The New York Rangers have been atop of the Eastern Conference for most of the year, but over the past three weeks they’ve opened up some breathing room. A three-game win streak that was culminated with a 3-2 win over Washington yesterday means that the Ranges now lead Philadelphia & Pittsburgh by eight points in the Atlantic Division, and are plus-seven on Boston in the Eastern Conference overall. New York is going to be tough to catch for the top seed in the playoffs, so TheSportsNotebook is giving them a closer look today, particularly at their recent streak where they’ve won seven of nine.
Let’s start with an overall profile of the team. New York lives and dies with its goaltender, Henrik Lundqvist, who’s save rate is 93.9% and has put him at the forefront of MVP discussion. My vote still goes to Evgeni Malkin in Pittsburgh, but I can’t argue that Lundqvist is a credible candidate. New York is second in the league in goals allowed, and that’s in spite of ranking ninth in shots allowed. What this suggests is that we have a defensive team pretty good in its own right, accompanied by a great goaltender. That’s the kind of combination that sets up victory parades in June.
New York has two big weapons offensively and both operate on the right wing, with Marian Gaborik and Ryan Callahan. The opposite wing is a big weakness, while the Rangers are adequate at center. Derek Stepan is functionable and Brad Richards is respectable, particularly in passing, a skill even more important on a team where the wingers rely on being set up in positions to score.
Where New York has shown problems over the course of the year is on the power play, where they are awful, and in generating shots. In spite of Gaborik and Callahan’s talents, the Rangers are in the bottom third of the NHL in launching shots on goal. They’re still 10th in the bottom line of lighting the lamp, suggesting an ability to create good shots, either through screening the goaltender or crashing for the rebounds, or ideally, both. And for all New York’s problems on the power play, they are very good in the reverse spot, when it’s time to kill a penalty.
Now let’s go into the specifics of this streak, which started on January 21. New York got a 3-2 in Boston in a game televised by the NHL Network on a Saturday afternoon. Lundqvist and Tim Thomas had a great goaltenders battle, with each team getting 30-plus shots, and it going to overtime at 2-2. New York won in an unexpected way—a power play goal with four seconds left in overtime. Callahan and Gaborik combined to score all three goals.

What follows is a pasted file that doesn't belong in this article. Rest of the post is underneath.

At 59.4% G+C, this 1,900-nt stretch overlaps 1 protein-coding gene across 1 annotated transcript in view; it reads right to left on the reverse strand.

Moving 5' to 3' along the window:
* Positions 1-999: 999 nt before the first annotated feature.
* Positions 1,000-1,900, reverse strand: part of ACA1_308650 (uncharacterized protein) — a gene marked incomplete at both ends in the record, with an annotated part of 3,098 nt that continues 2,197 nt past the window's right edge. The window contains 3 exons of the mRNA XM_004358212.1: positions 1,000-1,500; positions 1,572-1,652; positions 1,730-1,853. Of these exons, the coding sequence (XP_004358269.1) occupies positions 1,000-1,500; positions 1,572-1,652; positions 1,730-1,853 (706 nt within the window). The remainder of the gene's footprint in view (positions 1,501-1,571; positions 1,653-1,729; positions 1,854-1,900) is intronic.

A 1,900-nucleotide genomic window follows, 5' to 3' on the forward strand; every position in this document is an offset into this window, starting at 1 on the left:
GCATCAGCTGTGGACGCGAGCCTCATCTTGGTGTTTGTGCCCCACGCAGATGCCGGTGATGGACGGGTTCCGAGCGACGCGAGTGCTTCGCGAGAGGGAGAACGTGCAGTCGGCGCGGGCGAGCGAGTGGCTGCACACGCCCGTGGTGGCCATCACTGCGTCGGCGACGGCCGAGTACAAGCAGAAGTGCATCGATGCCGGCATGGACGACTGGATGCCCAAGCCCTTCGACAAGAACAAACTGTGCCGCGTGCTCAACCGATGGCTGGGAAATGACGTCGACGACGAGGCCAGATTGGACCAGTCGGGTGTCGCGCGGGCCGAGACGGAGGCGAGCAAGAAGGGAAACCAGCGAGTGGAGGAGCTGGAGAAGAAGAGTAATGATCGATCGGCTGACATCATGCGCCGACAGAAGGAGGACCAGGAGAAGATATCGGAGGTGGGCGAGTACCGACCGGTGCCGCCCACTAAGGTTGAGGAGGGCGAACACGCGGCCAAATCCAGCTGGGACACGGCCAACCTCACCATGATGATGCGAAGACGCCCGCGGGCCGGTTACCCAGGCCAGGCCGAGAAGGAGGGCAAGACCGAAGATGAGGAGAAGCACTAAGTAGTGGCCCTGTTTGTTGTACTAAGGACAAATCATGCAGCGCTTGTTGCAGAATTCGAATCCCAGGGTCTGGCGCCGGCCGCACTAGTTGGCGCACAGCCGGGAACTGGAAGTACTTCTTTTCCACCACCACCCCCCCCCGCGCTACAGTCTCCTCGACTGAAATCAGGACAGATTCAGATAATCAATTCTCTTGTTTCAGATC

From there, the Rangers came home at shut out Winnipeg, with Callahan scoring a goal and delivering an assist. On January 31, the key to beating New York in this recent stretch was brought to light. It wasn’t any piece of strategic wizardry. It just involved putting the New Jersey Devils on the ice. The Devils are the only team to beat the Rangers over the last nine games, getting this one in the shootout session at 4-3. Lundqvist showed some cracks, as the defense only allowed 29 shots on goal. The goalie came back strong against Buffalo the following night in a 1-0 shootout win, where he turned back all 34 Sabres shots.
On Super Bowl Sunday, with other activities occupying Big Apple sports fan, the Rangers got the first of what would be two key games with Philadelphia during this streak, and used three third-period goals to beat Philly 5-2. The performance was dominating, as they generated 38 shots and Stephan stepped up with two assists. Two nights later came the second Devils’ loss, a 1-0 affair with Martin Brodeur going to the Fountain Of Youth and coming up with the big win over Lundqvist.
Lundqvist was shaky this past Thursday, February 9, against Tampa at home. The Lightning only got 17 shots, but three found the back of the net. An early power-play goal from Callahan helped put the game into overtime, where the Rangers survived 4-3.
Then came this past weekend. Another 5-2 win over Philly went down on Saturday, this one on the road. The defensive performance fell in line with the season-long trend. The Flyers assaulted Lundqvist, with 33 shots (compared to 26 for New York), and the goalie mostly turned them back. The offensive performance decidedly did not fall into the season-long pattern. The power play was dominant, getting seven chances and cashing in three. Then yesterday’s 3-2 win over Washington in MSG was a fairly evenly played affair, but New York’s superior penalty kill team turned the tide on the Caps and got a shorthanded goal early in the third period to help put the game out of reach.
If you’re a Rangers fan, you have to like what you’ve seen these past three weeks and not just for the obvious reason that your team is winning. New York is showing an ability to win even when their ideal game plan breaks down. They’ve won with power play scoring. They’ve won when Lundqvist hasn’t been at his best. They’ve gotten good team defensive games. And when three of your nine games are against Philadelphia and Boston it’s not as though you’ve hit a soft spot in the schedule. New York is for real as a Stanley Cup contender and will be a deserving favorite in the East.